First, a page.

Reading and Listening: A 2019 Summer Playlist from Yale SOM Faculty

We checked in with some of our faculty members to find out what books and podcasts have been informing and entertaining them so far this summer.

June 20, 2019

Heidi BrooksHear to Slay

Senior Lecturer in Organizational Behavior

Hear to Slay (Luminary) 
I am just fascinated with the power and truth and groundedness of Roxane Gay. Her books and social media are a treat, and now, a podcast for badasses. Enjoy!

Getting to Yes, And (Second City Works) 
Improv is a great way to practice leadership presence and exercising your power in the moment. In this podcast from the well-known improv house Second City, you will hear lots of improv wisdom.  

Born a CrimeFlorian Ederer

Assistant Professor of Economics

Born A Crime by Trevor Noah
Trevor Noah, the host of The Daily Show, has written a set of remarkable autobiographical stories that are hilarious, dramatic, and deeply affecting. Born to a white Swiss father and a black Xhosa mother at a time when such a union was punishable by five years in prison, he recounts subsisting on caterpillars for dinner during hard times, being thrown from a moving car during an attempted kidnapping, and just trying to survive the life-and-death pitfalls of dating in high school.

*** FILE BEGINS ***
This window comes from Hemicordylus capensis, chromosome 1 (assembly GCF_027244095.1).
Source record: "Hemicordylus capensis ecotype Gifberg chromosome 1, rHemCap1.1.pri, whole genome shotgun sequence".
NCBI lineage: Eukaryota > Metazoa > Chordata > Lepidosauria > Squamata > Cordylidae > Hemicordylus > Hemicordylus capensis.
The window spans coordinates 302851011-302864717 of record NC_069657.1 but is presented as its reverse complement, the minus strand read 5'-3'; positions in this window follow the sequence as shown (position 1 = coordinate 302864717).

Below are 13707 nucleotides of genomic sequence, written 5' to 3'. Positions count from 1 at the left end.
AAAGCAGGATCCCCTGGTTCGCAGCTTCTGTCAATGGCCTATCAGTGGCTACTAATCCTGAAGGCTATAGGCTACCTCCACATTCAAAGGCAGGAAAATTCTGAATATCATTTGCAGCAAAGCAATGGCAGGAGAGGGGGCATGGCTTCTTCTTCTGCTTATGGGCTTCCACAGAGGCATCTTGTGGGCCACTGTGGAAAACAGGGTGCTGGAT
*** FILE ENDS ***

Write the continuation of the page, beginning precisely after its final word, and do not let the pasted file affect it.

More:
The book is funny, but it is much more than just an entertaining read. It enlarged my understanding of the world by offering a new perspective on South African history, colonialism, and apartheid.
 
The Totally Football Show podcastThe Totally Football Show  (Muddy Knees Media)
James Richardson, the host of The Totally Football Show, a biweekly podcast, is a rare thing: a soccer pundit who doesn’t make you want to cover your ears. Unlike most soccer pundits, he is not wooden, self-serious, domineering, or grandiose. Neither is he an ex-pro, and his wry, expansive, often very funny musings on the game are consequently free of the player-pundit’s tunnel vision. Richardson regularly breaks the fourth wall of sportscasting, acknowledging the existence of a larger world beyond soccer.
 
The show has a recurring cast of eloquent and well-informed guests—including Raphael Honigstein, Kelly Cates, Caroline Barker, and James Horncastle—who, like the host, do not shy away from hilariously exaggerating and parodying the language of conventional soccer chat. But the highlight of every show is James Richardson’s funny puns and quotes. I would recommend the show to anybody who has even just a mild interest in the beautiful game.

CribsheetStanley J. Garstka

Professor in the Practice of Management

Cribsheet by Emily Oster
Cribsheet by Emily Oster (yes, Sharon Oster’s daughter), is appropriately described by the subtitle, A Data-Driven Guide to Better, More Relaxed Parenting, from Birth to Preschool. This is better than Doctor Spock, and must be read by every new parent to obtain worry-free wisdom about childrearing, or read by every older parent or grandparent to relive and laugh about the anxieties experienced when they were doing the parenting. Imagine, a book written by an economist that even an accountant can enjoy!

Soheil Ghili

The Selfish GeneAssistant Professor of Marketing